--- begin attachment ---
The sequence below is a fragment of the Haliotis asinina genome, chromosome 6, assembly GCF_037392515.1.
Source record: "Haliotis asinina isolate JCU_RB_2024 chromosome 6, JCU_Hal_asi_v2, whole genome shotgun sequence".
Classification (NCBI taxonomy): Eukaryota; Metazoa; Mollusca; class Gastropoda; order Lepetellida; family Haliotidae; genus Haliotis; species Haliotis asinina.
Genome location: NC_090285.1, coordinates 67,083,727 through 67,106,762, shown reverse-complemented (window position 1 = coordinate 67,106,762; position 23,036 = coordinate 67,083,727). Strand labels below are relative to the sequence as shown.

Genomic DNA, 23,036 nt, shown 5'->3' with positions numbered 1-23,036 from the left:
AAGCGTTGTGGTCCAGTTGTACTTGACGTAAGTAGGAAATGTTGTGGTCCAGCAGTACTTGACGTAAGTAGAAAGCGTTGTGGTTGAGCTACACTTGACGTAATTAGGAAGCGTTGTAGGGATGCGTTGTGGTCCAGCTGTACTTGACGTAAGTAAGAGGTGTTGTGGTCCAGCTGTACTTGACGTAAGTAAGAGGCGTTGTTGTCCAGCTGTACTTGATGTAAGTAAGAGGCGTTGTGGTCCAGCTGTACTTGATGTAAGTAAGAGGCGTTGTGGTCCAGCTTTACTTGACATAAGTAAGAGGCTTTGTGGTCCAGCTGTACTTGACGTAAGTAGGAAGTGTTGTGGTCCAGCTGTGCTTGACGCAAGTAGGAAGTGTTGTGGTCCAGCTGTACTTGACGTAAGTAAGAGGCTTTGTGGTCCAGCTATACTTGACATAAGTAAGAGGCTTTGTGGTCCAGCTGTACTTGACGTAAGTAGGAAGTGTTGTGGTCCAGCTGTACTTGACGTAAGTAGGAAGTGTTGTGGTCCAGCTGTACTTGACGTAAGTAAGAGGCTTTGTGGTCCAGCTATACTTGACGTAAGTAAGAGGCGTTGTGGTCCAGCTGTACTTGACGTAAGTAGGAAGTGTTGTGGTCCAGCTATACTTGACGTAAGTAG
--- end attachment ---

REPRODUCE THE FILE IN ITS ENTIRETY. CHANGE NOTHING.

The sequence below is a fragment of the Haliotis asinina genome, chromosome 6, assembly GCF_037392515.1.
Source record: "Haliotis asinina isolate JCU_RB_2024 chromosome 6, JCU_Hal_asi_v2, whole genome shotgun sequence".
Classification (NCBI taxonomy): Eukaryota; Metazoa; Mollusca; class Gastropoda; order Lepetellida; family Haliotidae; genus Haliotis; species Haliotis asinina.
Genome location: NC_090285.1, coordinates 67,083,727 through 67,106,762, shown reverse-complemented (window position 1 = coordinate 67,106,762; position 23,036 = coordinate 67,083,727). Strand labels below are relative to the sequence as shown.

Genomic DNA, 23,036 nt, shown 5'->3' with positions numbered 1-23,036 from the left:
AAGCGTTGTGGTCCAGTTGTACTTGACGTAAGTAGGAAATGTTGTGGTCCAGCAGTACTTGACGTAAGTAGAAAGCGTTGTGGTTGAGCTACACTTGACGTAATTAGGAAGCGTTGTAGGGATGCGTTGTGGTCCAGCTGTACTTGACGTAAGTAAGAGGTGTTGTGGTCCAGCTGTACTTGACGTAAGTAAGAGGCGTTGTTGTCCAGCTGTACTTGATGTAAGTAAGAGGCGTTGTGGTCCAGCTGTACTTGATGTAAGTAAGAGGCGTTGTGGTCCAGCTTTACTTGACATAAGTAAGAGGCTTTGTGGTCCAGCTGTACTTGACGTAAGTAGGAAGTGTTGTGGTCCAGCTGTGCTTGACGCAAGTAGGAAGTGTTGTGGTCCAGCTGTACTTGACGTAAGTAAGAGGCTTTGTGGTCCAGCTATACTTGACATAAGTAAGAGGCTTTGTGGTCCAGCTGTACTTGACGTAAGTAGGAAGTGTTGTGGTCCAGCTGTACTTGACGTAAGTAGGAAGTGTTGTGGTCCAGCTGTACTTGACGTAAGTAAGAGGCTTTGTGGTCCAGCTATACTTGACGTAAGTAAGAGGCGTTGTGGTCCAGCTGTACTTGACGTAAGTAGGAAGTGTTGTGGTCCAGCTATACTTGACGTAAGTAG